The last thing that is a ‘good’ thing that Scarlett brings to the film is her appearance and name. Personally, I would argue that if a mainstream actress was not attached to this live action film few would be interested in it to begin with. The source material is by no means new; the original movie is over 20 years old. There is also a stigma in Hollywood that films with foreign origins for the most part won’t be successful because the general public doesn’t accept them or they will not understand them. My opinions on this and my overall disapproval could be an article on its own. Basically without a major A list celebrities involvement, I could not see this film ever being pitched to audiences and studios, let alone be successful.

To further quell blind hatred towards the casting of Scarlett Johansson, it is noteworthy to say that the manga publisher for the original Ghost in the Shell, Kodansha was impressed with the amount of respect being given to the manga. In an interview withThe Hollywood Reporter, Kodansha’s chief international business director, Sam Yoshiba stated, “Looking at her career so far, I think Scarlett Johansson is well cast.  She has the cyberpunk feel. And we never imagined it would be a Japanese actress in the first place. This is a chance for a Japanese property to be seen around the world.”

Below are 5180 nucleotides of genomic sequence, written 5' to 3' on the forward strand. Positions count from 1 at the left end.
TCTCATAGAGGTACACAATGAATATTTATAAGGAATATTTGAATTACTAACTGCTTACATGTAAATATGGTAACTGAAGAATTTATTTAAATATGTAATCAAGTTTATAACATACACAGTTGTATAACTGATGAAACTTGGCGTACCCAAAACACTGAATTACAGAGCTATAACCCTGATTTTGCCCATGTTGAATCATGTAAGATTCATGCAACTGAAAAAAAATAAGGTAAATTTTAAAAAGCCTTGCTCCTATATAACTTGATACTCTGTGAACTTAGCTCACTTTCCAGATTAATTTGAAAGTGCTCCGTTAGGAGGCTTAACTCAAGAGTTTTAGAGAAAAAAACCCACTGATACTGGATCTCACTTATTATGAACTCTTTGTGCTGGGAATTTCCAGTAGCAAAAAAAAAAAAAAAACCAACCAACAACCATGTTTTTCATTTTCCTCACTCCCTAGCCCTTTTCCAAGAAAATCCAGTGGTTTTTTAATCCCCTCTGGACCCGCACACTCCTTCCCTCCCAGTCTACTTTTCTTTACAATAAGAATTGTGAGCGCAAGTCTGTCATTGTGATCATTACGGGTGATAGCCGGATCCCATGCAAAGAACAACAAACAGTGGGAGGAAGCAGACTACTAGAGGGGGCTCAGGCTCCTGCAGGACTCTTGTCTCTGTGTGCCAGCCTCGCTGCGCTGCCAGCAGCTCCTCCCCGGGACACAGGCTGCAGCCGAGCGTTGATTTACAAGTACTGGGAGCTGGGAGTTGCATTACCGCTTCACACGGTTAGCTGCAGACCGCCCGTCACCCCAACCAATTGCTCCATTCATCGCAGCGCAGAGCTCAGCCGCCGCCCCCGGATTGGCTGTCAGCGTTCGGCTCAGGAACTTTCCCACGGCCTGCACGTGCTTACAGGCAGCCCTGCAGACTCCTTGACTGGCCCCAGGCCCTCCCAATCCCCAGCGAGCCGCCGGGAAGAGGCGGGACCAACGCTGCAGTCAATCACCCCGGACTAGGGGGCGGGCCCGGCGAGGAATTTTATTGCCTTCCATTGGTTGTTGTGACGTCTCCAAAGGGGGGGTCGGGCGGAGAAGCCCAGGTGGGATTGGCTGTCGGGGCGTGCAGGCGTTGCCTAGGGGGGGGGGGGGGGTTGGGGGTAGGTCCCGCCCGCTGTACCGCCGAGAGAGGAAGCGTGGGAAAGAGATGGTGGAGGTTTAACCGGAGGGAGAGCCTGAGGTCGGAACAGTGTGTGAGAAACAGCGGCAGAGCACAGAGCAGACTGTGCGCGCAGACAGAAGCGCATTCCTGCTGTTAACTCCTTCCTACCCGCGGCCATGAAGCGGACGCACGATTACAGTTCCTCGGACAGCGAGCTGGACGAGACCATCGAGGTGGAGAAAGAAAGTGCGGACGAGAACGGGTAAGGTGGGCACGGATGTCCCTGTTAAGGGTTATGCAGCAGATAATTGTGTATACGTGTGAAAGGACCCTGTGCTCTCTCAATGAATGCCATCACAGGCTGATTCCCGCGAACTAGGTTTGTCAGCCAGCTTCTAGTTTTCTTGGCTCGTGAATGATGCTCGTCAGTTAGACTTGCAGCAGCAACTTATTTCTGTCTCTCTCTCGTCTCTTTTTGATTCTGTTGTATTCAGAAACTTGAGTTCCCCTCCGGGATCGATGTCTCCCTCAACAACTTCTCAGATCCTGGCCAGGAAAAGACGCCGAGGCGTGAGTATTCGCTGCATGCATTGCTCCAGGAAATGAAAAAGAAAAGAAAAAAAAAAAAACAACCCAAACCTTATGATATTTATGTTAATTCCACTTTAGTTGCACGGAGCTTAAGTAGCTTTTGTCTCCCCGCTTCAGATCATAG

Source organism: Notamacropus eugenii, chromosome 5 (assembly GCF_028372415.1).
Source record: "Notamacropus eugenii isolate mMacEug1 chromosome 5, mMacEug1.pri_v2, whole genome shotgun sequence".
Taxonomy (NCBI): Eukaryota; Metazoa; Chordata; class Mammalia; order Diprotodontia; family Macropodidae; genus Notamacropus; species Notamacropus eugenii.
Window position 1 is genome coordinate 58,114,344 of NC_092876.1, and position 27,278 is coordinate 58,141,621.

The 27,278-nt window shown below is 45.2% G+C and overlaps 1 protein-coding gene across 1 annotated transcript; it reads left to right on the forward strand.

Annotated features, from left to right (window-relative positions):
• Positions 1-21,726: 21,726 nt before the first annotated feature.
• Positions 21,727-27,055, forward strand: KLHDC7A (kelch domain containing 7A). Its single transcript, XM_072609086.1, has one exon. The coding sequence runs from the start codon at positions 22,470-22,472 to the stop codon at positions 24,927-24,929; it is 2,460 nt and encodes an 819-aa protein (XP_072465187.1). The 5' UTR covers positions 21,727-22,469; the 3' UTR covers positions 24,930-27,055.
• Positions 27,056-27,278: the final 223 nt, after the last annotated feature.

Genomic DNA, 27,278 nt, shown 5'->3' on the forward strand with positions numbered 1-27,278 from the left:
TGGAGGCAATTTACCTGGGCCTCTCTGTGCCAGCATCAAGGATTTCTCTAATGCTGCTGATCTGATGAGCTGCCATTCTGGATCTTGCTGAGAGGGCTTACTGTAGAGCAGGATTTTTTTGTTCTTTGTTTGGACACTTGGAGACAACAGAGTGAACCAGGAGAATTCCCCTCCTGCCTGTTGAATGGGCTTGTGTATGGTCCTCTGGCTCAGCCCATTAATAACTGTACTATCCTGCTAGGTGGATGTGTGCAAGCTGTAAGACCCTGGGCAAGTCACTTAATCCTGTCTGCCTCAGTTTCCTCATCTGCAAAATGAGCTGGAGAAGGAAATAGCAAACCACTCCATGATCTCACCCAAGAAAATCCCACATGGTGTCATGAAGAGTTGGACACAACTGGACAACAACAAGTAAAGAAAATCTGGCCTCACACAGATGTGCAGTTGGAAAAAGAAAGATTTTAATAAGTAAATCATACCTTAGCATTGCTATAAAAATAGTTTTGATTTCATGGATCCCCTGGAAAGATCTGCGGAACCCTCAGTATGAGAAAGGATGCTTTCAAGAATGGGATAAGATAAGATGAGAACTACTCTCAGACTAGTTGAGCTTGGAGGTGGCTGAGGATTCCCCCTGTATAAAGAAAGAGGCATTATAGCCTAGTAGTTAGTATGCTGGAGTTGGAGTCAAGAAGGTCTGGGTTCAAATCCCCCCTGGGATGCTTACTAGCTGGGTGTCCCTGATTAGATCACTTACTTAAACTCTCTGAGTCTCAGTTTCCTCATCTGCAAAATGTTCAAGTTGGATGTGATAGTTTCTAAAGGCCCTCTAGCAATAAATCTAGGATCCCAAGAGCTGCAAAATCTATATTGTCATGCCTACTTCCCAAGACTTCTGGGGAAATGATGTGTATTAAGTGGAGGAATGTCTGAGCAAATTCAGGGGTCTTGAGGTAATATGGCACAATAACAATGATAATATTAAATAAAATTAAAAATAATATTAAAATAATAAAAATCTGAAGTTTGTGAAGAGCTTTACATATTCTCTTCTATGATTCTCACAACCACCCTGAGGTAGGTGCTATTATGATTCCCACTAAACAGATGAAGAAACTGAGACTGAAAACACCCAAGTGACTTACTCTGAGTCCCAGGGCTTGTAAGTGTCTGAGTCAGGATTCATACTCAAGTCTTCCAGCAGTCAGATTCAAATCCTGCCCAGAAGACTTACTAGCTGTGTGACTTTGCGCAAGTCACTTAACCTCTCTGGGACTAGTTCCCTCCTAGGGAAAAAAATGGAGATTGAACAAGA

If the original publishers of the source material have no issue with the Major being portrayed by a non-Japanese actress then I cannot see any further reason to detest the idea of Scarlott being the Major (besides her being white). It is also important to mention that the audiences in Japan do not feel offended by the casting of Scarlett in the role either.  One commenter from this cached thread of comments even points out that, “Even though in the Attack on Titan manga, the characters were foreigners, the movie version was all Japanese people, so I’m not going to complain.” The issue that should make people mad that was hinted at earlier is the lack of diversity in Hollywood.